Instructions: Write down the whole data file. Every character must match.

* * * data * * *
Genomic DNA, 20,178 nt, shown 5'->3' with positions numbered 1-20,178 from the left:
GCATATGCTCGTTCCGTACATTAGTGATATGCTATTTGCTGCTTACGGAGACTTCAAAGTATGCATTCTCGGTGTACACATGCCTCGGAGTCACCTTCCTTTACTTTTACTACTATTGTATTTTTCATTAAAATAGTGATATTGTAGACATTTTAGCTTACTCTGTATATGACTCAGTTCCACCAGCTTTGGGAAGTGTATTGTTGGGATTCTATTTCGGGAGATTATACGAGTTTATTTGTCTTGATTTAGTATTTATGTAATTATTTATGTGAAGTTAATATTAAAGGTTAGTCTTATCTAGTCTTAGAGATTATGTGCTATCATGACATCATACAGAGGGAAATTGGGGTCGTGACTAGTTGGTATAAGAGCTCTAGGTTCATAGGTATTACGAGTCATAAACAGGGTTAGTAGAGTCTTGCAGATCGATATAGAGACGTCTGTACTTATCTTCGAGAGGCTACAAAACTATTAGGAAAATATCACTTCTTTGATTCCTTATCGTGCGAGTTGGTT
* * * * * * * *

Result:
Genomic DNA, 20,178 nt, shown 5'->3' with positions numbered 1-20,178 from the left:
GCATATGCTCGTTCCGTACATTAGTGATATGCTATTTGCTGCTTACGGAGACTTCAAAGTATGCATTCTCGGTGTACACATGCCTCGGAGTCACCTTCCTTTACTTTTACTACTATTGTATTTTTCATTAAAATAGTGATATTGTAGACATTTTAGCTTACTCTGTATATGACTCAGTTCCACCAGCTTTGGGAAGTGTATTGTTGGGATTCTATTTCGGGAGATTATACGAGTTTATTTGTCTTGATTTAGTATTTATGTAATTATTTATGTGAAGTTAATATTAAAGGTTAGTCTTATCTAGTCTTAGAGATTATGTGCTATCATGACATCATACAGAGGGAAATTGGGGTCGTGACTAGTTGGTATAAGAGCTCTAGGTTCATAGGTATTACGAGTCATAAACAGGGTTAGTAGAGTCTTGCAGATCGATATAGAGACGTCTGTACTTATCTTCGAGAGGCTACAAAACTATTAGGAAAATATCACTTCTTTGATTCCTTATCGTGCGAGTTGGTT